My great concern is that such exceptions could become a common practice, or the legal requirements for judges may be laid aside and ignored in practice. The fact that the 1995 Judges Law has not been implemented in many local courts has proved that such worry is not unfounded.8 In fact, even today, people who do not possess judge’s qualifications can still be appointed as judges, even as presidents of courts. As a result, the professionalization of judges seems to be an endless process. What are the reasons behind this phenomenon?
      
      
      
      Here we can see once again that judicial reform should not be limited to the area of administration of justice. As has been mentioned before, under the current system, the power of appointment and removal of judicial personnel does not lie entirely in the hands of the court. By taking advantage of their power of arrangement of personnel in the court, local partyParty committees and governments can assign unqualified persons to judgeships against the will of the court. Meanwhile, the assignment of demobilized army officials to judgeships has even become a so-called “political task” that the court may not resist.9
      
      
      
      Another reform adopted during the revision of the Judges Law and Procurators Law, namely the establishment of a system of uniform barjudicial examination, may contribute to the improvement of the practice of selection and appointment of judges and procurators. According to the revised Judges Law, Prosecutors Law and Lawyers Law, only those who have passed the uniform bar judicial examination can enter the above three legal professions. This reform, if it can can be be truly implemented in practice, will certainly raise the threshold of the court. It will not only improve the quality of the three kinds of judicial personnel, but also contribute to the formation of a contingent of legal professionals and to the achievement of the uniformity of law through the administration of justice.
      
      
      
      The Court Management System
      
      
      Here, the court management system refers to the internal organizational structure of the court and the rationalization of its power, the safeguarding of the independent status of judges and the adjustment of relations between courts at different levels. The key issue of this system is the independence of the judge. In recently years, the Supreme People’s Court has carried out several reforms in that direction. For example, it abolished the Economic Adjudication Division, a division of the Court parallel to the Civil Adjudication Division, established a system for the selection and appointment of chief judges to give greater independence to judges with higher qualifications, and separated judges’ rank from that of court clerks. However, these reform measures have failed to touch upon some of the systems that are apparently administrative in nature, most prominently the system of adjudicatory committee, which have been implemented in China for a long period of time.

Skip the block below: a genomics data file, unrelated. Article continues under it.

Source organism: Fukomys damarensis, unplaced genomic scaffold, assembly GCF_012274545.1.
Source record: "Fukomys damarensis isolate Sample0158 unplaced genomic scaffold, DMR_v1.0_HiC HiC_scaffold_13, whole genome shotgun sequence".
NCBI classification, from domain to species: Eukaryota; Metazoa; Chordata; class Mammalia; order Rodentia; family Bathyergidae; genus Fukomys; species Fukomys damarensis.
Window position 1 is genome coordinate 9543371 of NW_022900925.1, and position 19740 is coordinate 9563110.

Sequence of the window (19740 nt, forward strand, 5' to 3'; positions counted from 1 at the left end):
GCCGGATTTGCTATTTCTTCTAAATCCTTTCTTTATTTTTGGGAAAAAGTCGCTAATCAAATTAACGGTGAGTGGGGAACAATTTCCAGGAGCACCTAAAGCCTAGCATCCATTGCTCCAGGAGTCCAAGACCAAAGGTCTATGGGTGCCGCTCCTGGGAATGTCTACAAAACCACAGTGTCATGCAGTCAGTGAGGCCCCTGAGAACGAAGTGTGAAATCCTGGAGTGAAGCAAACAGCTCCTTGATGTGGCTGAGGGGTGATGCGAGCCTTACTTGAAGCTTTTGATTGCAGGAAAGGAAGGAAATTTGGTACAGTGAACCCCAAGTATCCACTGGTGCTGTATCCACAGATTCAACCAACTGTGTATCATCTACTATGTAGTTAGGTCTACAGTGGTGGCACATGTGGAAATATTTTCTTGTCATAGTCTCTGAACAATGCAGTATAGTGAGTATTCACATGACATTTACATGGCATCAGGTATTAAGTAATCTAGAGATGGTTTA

The adjudicatory committee has played a positive role in the judicial process in the past. However, with the passage of time, its shortcomings become more and more apparent.10 The trial of cases by adjudicatory committee has violated the principle of open trial, damaged the effectiveness of the withdrawal system, and resulted in the low efficiency of the administration of justice. More importantly, it has led to a vicious cycle between stricter control over judges and lower quality of judges similar to the vicious cycle mentioned above: the low quality of the judges leads to stricter control by the adjudicatory committee over the results of the trial, which leads to the weakening of the power of judges, a sense of loss among judges and contempt toward judges shown by the parties and their lawyers, which lead to further self-abandonment and self-degradation on the part of the judges, which in turn leads to justification for even stricter control over judges.
      
      
      
      The same is true for the system of approval of judgements by the president of the court or by the headpresident of the adjudication division. Also in need ofreform is the complicated system of rank for judges provided for by the Judges Law. This system, which divides judges into 12 grades, has increased the hierarchical differences among judges and is not conducive to the cultivation of the sense of independence in judges. An atmosphere of pursuing fair administration of justice should be cultivated among the judges and a mechanism of combining responsibility with honor should be established so as to arouse judges’ passion and wisdom in the pursuite of justice, thereby turning the vicious cycle into a benign one.
      
      
      
      Conclusion
      
      
      If we look at the current judicial reform in China within a greater historical context, we will see that it is a huge undertaking that will ultimately push this ancient country out of the absurd historical cycle of peace and chaos. It is unrealistic to expect such a huge reform to be accomplished overnight and it is quite normal for China to encounter some confusions and difficulties in the process of reform and for the promoters of the reform to have some disagreements among themselves. The key issue is that, at a time when profound changes are taking place in the social, economic and political systems, the judiciaryl circles should make a correct assessment of the situation, adopt rational reform measures so that the court may, in the process of regulating social relations, rationally restrict the power of the government, make fair judgement on disputes, effectively protect human rights, and gradually increase people’s trust and reliance on judicial power. This is a great challenge as well as a great opportunity faced by lawyers in China.
      
      ¾--Translated by Bi Xiaoqing
       Revised by David Kelly

    【注释】